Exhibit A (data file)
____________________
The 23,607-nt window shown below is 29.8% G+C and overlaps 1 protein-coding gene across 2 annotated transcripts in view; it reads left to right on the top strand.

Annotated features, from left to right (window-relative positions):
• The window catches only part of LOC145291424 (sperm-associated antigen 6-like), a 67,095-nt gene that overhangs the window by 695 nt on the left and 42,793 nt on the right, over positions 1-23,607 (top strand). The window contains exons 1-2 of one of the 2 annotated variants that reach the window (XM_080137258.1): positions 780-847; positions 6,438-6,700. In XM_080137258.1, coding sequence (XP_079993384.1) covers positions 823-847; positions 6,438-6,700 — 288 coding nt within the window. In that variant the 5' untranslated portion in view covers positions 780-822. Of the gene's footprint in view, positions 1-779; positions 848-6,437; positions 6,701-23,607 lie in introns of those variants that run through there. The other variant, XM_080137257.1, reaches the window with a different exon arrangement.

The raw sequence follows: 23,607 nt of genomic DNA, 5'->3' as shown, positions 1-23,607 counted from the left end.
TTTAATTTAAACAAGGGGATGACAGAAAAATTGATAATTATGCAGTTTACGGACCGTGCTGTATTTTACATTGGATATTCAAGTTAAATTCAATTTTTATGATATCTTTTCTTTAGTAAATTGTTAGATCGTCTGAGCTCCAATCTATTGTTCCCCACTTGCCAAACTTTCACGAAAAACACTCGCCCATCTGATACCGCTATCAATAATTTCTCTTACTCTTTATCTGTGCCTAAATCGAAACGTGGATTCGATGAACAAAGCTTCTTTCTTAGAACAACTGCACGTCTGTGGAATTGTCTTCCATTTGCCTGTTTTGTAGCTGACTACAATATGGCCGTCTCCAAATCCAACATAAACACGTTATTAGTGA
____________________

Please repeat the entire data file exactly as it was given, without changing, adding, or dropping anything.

The 23,607-nt window shown below is 29.8% G+C and overlaps 1 protein-coding gene across 2 annotated transcripts in view; it reads left to right on the top strand.

Annotated features, from left to right (window-relative positions):
• The window catches only part of LOC145291424 (sperm-associated antigen 6-like), a 67,095-nt gene that overhangs the window by 695 nt on the left and 42,793 nt on the right, over positions 1-23,607 (top strand). The window contains exons 1-2 of one of the 2 annotated variants that reach the window (XM_080137258.1): positions 780-847; positions 6,438-6,700. In XM_080137258.1, coding sequence (XP_079993384.1) covers positions 823-847; positions 6,438-6,700 — 288 coding nt within the window. In that variant the 5' untranslated portion in view covers positions 780-822. Of the gene's footprint in view, positions 1-779; positions 848-6,437; positions 6,701-23,607 lie in introns of those variants that run through there. The other variant, XM_080137257.1, reaches the window with a different exon arrangement.

The raw sequence follows: 23,607 nt of genomic DNA, 5'->3' as shown, positions 1-23,607 counted from the left end.
TTTAATTTAAACAAGGGGATGACAGAAAAATTGATAATTATGCAGTTTACGGACCGTGCTGTATTTTACATTGGATATTCAAGTTAAATTCAATTTTTATGATATCTTTTCTTTAGTAAATTGTTAGATCGTCTGAGCTCCAATCTATTGTTCCCCACTTGCCAAACTTTCACGAAAAACACTCGCCCATCTGATACCGCTATCAATAATTTCTCTTACTCTTTATCTGTGCCTAAATCGAAACGTGGATTCGATGAACAAAGCTTCTTTCTTAGAACAACTGCACGTCTGTGGAATTGTCTTCCATTTGCCTGTTTTGTAGCTGACTACAATATGGCCGTCTCCAAATCCAACATAAACACGTTATTAGTGA